(1) Kenneth Rogoff, Yuanchen Yang, “Peak China Housing,” Aug 2020. https://www.nber.org/system/files/working_papers/w27697/w27697.pdf
(2) Source: Goldman Sachs. https://seekingalpha.com/article/4456013-china-sector-analysis-real-estate
(3) Sources: Bloomberg. https://www.bloomberg.com/news/articles/2021-09-16/china-s-nightmare-evergrande-scenario-is-an-uncontrolled-crash. Kenneth Rogoff, Yuanchen Yang, “Peak China Housing,” Aug 2020. https://www.nber.org/system/files/working_papers/w27697/w27697.pdf
(4) Source: BIS, as of Q1 2021.
(5) Source: Bloomberg.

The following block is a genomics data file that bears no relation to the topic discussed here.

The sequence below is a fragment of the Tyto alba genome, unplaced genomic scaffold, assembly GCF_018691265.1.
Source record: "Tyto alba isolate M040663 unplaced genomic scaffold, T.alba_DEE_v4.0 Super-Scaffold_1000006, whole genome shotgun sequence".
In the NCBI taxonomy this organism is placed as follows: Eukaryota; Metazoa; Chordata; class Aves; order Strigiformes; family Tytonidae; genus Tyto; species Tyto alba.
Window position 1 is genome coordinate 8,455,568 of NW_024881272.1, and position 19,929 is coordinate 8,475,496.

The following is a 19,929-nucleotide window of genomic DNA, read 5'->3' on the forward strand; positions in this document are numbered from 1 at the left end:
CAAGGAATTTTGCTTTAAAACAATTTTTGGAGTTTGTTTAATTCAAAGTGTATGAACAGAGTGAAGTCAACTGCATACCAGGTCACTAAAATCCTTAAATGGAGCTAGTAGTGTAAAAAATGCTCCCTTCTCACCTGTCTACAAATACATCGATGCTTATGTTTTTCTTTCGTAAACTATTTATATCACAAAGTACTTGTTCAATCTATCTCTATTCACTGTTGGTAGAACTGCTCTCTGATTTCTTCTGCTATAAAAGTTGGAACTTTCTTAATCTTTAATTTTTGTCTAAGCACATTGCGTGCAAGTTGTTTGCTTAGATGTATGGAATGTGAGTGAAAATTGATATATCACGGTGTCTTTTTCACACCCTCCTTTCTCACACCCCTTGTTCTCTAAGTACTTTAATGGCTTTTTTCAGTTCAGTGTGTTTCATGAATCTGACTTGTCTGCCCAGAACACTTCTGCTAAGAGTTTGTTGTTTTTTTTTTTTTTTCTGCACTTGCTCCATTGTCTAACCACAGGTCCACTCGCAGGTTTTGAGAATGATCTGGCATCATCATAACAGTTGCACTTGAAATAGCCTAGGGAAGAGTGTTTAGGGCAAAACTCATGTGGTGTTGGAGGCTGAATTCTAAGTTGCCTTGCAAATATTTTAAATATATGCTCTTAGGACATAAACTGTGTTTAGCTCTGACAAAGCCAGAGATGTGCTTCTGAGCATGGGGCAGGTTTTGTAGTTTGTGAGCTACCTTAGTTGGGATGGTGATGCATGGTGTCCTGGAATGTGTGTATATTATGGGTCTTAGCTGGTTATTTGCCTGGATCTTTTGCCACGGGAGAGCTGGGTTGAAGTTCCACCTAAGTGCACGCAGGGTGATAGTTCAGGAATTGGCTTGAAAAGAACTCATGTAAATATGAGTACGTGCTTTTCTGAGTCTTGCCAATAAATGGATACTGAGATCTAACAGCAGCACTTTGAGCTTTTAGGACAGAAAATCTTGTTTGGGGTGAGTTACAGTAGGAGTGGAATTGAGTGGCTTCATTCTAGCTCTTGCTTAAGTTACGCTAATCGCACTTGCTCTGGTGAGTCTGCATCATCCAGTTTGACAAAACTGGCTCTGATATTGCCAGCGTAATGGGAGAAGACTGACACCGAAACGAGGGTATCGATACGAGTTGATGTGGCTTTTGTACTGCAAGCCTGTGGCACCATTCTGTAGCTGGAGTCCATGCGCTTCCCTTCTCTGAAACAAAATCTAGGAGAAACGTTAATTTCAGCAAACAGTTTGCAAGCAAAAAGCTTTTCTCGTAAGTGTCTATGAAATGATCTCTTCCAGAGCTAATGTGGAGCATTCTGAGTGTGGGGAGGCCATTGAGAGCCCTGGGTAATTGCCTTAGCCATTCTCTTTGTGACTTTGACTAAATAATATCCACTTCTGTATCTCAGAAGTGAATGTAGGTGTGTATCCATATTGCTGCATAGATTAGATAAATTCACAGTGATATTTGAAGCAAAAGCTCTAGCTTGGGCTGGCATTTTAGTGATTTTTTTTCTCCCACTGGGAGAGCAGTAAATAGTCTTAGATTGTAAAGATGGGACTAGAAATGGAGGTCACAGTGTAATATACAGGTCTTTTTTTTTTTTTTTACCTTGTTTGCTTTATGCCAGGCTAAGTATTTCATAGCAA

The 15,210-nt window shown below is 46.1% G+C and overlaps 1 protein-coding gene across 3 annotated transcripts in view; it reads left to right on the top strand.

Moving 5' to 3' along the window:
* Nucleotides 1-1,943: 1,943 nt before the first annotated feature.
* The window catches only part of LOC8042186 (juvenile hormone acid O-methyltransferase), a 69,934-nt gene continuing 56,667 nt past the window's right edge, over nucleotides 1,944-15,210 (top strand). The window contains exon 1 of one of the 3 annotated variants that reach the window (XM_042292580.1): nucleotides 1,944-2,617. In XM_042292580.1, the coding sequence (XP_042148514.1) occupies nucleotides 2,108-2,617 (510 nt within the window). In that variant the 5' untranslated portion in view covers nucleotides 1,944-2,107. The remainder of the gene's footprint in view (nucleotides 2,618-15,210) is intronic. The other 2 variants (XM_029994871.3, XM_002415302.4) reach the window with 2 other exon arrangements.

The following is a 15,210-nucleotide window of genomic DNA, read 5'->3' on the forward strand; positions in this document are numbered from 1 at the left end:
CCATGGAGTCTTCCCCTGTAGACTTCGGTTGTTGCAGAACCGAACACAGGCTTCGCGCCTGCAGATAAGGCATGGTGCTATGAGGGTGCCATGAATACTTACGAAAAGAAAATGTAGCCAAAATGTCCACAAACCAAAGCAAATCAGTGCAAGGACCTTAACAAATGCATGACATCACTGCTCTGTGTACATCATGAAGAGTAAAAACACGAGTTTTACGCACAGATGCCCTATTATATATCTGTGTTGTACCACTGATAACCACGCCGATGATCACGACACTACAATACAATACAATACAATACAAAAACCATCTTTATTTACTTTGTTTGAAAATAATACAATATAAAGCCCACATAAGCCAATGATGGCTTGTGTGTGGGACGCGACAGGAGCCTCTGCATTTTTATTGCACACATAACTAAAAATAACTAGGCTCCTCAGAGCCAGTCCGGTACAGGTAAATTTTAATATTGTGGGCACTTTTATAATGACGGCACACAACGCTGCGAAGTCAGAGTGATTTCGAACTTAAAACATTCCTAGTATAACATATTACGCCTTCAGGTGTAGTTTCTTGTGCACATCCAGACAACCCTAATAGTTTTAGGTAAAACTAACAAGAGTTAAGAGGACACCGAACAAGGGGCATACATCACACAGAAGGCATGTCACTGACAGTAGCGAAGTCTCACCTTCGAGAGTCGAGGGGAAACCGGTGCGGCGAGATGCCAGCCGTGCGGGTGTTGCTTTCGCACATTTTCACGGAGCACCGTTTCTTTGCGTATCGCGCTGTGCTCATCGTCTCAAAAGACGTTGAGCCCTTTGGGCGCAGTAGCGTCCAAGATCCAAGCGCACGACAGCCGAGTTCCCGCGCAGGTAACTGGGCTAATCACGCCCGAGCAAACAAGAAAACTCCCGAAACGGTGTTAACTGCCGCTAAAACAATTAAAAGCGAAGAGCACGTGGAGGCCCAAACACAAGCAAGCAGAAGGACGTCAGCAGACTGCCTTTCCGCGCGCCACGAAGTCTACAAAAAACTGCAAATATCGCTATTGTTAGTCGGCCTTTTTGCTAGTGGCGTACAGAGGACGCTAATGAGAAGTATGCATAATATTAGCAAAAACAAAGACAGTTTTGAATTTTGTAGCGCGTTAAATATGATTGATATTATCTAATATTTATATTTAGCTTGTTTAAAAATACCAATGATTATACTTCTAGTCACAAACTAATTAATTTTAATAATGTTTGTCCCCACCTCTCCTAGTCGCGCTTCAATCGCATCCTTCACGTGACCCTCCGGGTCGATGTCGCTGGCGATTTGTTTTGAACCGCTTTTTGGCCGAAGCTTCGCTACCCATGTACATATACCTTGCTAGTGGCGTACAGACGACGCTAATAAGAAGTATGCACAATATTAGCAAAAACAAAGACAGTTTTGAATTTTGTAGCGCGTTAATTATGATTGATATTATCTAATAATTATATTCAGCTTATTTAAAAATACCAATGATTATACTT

(6) Source: Wind, Haver Analytics, World Input-Output Database (2015), Goldman Sachs Global Investment Research.
(7) Source: Goldman Sachs Research, September 2, 2021.
(8) Source: Bloomberg, “Market Contagion Tests Xi’s Resolve on Evergrande, Property Curbs.” https://www.bloomberg.com/news/articles/2021-09-20/market-contagion-tests-xi-resolve-on-evergrande-property-curbs
(9) Source: South China Morning Post. https://www.scmp.com/business/companies/article/3149371/hong-kong-stocks-sink-tech-china-evergrande-fallout-without
(10) Source: Bloomberg. https://www.bloomberg.com/news/articles/2020-10-08/what-china-s-three-red-lines-mean-for-property-firms-quicktake
(11) Guanghua Wan, Chen Wang, Yu Wu, “What Drove Housing Wealth Inequality in China?” 2021.
(12) Source: NBS, CREIS, J.P. Morgan.